Mew gained the patronage of several literary figures, notably Thomas Hardy, who called her the best woman poet of her day; Virginia Woolf, who said she was "very good and interesting and quite unlike anyone else";[17] and Siegfried Sassoon. In 1923, she obtained a Civil List pension of £75 per year with the aid of Cockerell, Hardy, John Masefield, and Walter de la Mare.[18] This helped ease her financial difficulties.[citation needed]

Decline and death[edit]

Despite the critical success of her work, Mew did not earn enough money to support herself as well as her mother and sister. In 1916, the house they lived in was condemned.[12]

After the death of her sister from cancer in 1927, Mew continued to live at 64, Charlotte Street, Fitzroy Square. She descended into a deep depression and was admitted to the Beaumont Street Nursing Home in Marylebone,[12][19] where she committed suicide by drinking Lysol, a disinfectant.[20] After Mew's death, her friend Alida Monro (who was married to Harold Monro, publisher of Mew's first book), collected and edited her poetry for publication as The Rambling Sailor, released in 1929.[12]

Mew is buried in the northern part of Hampstead Cemetery, London NW6.[21]


  1. ^ Julia Copus (19 January 2018), A new blue plaque: rediscovering Charlotte Mew by Julia Copus, Faber & Faber
  2. ^ a b c Fitzgerald, Penelope (2004). "Mew, Charlotte Mary (1869–1928), poet". Oxford Dictionary of National Biography (online ed.). Oxford University Press. doi:10.1093/ref:odnb/35005. ISBN 978-0-19-861412-8. (Subscription or UK public library membership required.)
  3. ^ "Hampstead: Local Government | British History Online".
  4. ^ Mew, Charlotte Mary (2003). Warner, Val (ed.). Collected poems and selected prose. New York: Routledge. p. ix. ISBN 0-415-96757-0. OCLC 53478292.
  5. ^ a b Copus, Julia (2021). This rare spirit : a life of Charlotte Mew. London. pp. 46–49. ISBN 978-0-571-31353-2. OCLC 1079410083.{{cite book}}: CS1 maint: location missing publisher (link)
  6. ^ Spender, Dale; Todd, Janet (1989). British women writers : an anthology from the fourteenth century to the present. New York: P. Bedrick Books. p. 695. ISBN 0-87226-216-2. OCLC 19516336.
  7. ^ Rice, Nelljean McConeghey (2003). A New Matrix for Modernism: A Study of the Lives and Poetry of Charlotte Mew and Anna Wickham. Routledge. p. 35. ISBN 0-415-94140-7.
  8. ^ Copus, Julia (2021). This rare spirit : a life of Charlotte Mew. London. p. 110. ISBN 978-0-571-31353-2. OCLC 1079410083.{{cite book}}: CS1 maint: location missing publisher (link)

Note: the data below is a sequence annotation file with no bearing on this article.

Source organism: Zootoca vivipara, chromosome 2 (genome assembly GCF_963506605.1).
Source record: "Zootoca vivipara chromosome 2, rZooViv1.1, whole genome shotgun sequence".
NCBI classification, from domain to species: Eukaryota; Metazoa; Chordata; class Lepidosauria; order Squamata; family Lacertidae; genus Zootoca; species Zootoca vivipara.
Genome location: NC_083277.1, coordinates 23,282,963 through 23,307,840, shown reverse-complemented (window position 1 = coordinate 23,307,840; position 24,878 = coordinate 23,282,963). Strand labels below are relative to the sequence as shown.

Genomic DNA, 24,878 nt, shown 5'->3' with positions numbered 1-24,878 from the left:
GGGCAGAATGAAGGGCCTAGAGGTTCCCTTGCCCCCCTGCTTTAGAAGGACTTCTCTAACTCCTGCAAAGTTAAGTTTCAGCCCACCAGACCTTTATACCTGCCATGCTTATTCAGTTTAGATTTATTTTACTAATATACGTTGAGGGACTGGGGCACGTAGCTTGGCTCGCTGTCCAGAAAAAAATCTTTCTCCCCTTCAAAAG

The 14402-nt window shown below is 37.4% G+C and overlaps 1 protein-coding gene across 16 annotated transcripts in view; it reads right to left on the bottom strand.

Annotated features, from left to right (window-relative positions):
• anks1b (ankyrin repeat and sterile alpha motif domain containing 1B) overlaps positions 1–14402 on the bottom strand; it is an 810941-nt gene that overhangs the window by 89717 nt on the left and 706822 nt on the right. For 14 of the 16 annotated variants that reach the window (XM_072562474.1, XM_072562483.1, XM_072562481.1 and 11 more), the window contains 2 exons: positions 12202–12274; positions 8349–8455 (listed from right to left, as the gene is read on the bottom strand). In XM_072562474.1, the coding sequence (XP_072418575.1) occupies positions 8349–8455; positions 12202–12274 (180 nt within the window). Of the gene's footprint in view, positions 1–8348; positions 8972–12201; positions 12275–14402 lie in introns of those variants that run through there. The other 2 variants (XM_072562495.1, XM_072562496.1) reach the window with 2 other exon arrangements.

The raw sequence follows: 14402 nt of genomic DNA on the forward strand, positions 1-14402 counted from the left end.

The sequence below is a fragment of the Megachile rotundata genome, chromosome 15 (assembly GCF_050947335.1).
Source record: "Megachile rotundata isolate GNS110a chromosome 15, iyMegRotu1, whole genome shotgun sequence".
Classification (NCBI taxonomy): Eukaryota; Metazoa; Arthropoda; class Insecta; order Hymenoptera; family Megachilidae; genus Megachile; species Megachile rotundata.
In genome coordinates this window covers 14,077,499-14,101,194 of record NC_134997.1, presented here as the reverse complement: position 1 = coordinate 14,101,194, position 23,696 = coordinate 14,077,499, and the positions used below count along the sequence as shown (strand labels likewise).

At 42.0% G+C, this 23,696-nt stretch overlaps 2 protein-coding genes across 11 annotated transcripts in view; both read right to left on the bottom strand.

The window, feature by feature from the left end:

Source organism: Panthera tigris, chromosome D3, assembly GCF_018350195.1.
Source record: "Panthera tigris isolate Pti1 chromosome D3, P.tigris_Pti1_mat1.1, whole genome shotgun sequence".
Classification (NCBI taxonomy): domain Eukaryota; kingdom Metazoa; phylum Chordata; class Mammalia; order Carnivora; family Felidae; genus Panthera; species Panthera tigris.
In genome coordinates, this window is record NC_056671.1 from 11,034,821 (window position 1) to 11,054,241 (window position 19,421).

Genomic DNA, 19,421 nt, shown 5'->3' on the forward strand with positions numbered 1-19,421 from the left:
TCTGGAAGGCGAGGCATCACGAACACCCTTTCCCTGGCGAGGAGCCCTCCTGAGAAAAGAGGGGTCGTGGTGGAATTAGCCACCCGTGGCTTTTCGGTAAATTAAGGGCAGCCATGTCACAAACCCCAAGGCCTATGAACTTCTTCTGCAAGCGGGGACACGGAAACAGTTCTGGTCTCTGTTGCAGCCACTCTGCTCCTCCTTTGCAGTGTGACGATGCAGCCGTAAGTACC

9. ^ Rice, Nelljean McConeghey (2003). A New Matrix for Modernism: A Study of the Lives and Poetry of Charlotte Mew and Anna Wickham. Routledge. p. 6. ISBN 0-415-94140-7.
  10. ^ Mew, Charlotte M. (1894). Passed. The Yellow Book. Vol. 2. London: Elkin Mathews & John Lane. pp. 121–41.
  11. ^ "Queer Sexuality and New Woman Fiction in Charlotte Mew's "Passed" – Y90s Classroom".
  12. ^ a b c d e "Charlotte Mew". Poetry Foundation. 13 June 2023.
  13. ^ Fitzgerald, Charlotte Mew and Her Friends (New York, 1988), p. 66.
  14. ^ Fitzgerald, Charlotte Mew and Her Friends (New York, 1988), p. 102.
  15. ^ Rumens, Carol (23 December 2019). "Poem of the week: Not for That City by Charlotte Mew". The Guardian – via
  16. ^ Fitzgerald, Charlotte Mew and Her Friends (New York, 1988), p. 139.
  17. ^ Fitzgerald, Charlotte Mew and Her Friends (New York, 1988), p. 180.
  18. ^ Rice, Nelljean McConeghey (2003). A New Matrix for Modernism: A Study of the Lives and Poetry of Charlotte Mew and Anna Wickham. Routledge, p. 35.
  19. ^ Warner, Val. "Mary Magdalene and the Bride: The Work of Charlotte Mew". Archived from the original on 22 October 2020. Retrieved 2 June 2009.
  20. ^ Motion, Andrew (16 April 2021). "Dreams that take my breath". Times Literary Supplement. Archived from the original on 25 April 2021. Retrieved 4 April 2023.
  21. ^ Wilson, Scott. Resting Places: The Burial Sites of More Than 14,000 Famous Persons, 3rd edn: 2 (Kindle Location 32265). McFarland & Company, Inc., Publishers. Kindle Edition

Further reading[edit]

  • This Rare Spirit: A Life of Charlotte Mew, Julia Copus, Faber, 2021.
  • Charlotte Mew: Selected Poetry and Prose, edited with an introduction and notes by Julia Copus, Faber, 2019
  • Charlotte Mew and Her Friends, Penelope Fitzgerald, Collins, 1984.
  • Dictionary of Literary Biography, Vol. 19: British Poets, 1880–1914. London, 1983
  • Charlotte Mew: Collected Poems and Prose, edited with an introduction by Val Warner. London, 1981

External links[edit]